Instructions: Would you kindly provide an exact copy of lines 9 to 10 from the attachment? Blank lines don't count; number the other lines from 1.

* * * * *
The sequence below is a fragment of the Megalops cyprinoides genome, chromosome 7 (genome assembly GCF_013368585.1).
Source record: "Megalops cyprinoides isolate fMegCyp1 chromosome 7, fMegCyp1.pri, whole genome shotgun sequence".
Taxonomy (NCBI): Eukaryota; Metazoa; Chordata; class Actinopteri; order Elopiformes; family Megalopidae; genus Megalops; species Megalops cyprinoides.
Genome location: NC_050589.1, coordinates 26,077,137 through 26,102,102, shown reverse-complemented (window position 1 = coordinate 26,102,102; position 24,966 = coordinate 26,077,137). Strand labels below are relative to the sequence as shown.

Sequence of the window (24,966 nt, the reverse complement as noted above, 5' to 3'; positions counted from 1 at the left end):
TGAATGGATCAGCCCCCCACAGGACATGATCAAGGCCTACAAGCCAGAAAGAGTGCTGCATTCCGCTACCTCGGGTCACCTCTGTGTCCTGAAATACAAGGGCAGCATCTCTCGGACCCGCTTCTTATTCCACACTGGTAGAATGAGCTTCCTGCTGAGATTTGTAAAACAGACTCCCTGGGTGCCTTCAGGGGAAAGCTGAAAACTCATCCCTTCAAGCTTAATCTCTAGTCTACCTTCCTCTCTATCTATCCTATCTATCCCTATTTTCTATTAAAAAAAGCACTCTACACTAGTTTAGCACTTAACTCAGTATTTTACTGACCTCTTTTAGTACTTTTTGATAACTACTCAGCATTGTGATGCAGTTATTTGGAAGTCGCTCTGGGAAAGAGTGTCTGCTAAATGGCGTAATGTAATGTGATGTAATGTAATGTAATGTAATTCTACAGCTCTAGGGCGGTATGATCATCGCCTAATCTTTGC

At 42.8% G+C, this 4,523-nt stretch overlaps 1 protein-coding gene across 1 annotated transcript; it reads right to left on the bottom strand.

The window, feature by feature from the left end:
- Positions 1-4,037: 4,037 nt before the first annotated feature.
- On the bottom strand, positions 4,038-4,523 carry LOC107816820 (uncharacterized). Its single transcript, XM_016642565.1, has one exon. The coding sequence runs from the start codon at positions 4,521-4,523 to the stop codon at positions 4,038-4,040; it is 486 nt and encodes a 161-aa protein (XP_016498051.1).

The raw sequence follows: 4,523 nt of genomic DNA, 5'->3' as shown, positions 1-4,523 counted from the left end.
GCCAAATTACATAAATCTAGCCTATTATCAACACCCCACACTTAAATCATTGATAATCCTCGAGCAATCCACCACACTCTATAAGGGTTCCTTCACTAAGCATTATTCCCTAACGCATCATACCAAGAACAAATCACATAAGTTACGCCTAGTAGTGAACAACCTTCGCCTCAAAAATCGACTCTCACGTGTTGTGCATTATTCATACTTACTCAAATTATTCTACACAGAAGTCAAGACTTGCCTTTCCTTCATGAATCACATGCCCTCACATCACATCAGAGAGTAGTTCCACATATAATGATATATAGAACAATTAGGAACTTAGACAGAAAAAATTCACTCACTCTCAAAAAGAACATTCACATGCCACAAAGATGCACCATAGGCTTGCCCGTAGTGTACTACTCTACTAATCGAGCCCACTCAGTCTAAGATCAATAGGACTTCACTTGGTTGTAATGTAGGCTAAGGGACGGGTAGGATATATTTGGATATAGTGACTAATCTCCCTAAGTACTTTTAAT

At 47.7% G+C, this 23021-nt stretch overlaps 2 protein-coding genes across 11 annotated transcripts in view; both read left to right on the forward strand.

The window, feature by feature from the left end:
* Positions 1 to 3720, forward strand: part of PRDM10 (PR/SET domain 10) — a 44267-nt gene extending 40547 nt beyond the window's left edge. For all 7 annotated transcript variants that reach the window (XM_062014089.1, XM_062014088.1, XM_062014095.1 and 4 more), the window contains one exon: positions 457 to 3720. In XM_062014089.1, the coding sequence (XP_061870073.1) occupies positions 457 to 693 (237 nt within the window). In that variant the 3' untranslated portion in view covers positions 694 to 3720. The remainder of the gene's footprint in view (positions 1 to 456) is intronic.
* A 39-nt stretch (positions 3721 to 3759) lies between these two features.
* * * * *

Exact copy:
- Positions 1-4,037: 4,037 nt before the first annotated feature.
- On the bottom strand, positions 4,038-4,523 carry LOC107816820 (uncharacterized). Its single transcript, XM_016642565.1, has one exon. The coding sequence runs from the start codon at positions 4,521-4,523 to the stop codon at positions 4,038-4,040; it is 486 nt and encodes a 161-aa protein (XP_016498051.1).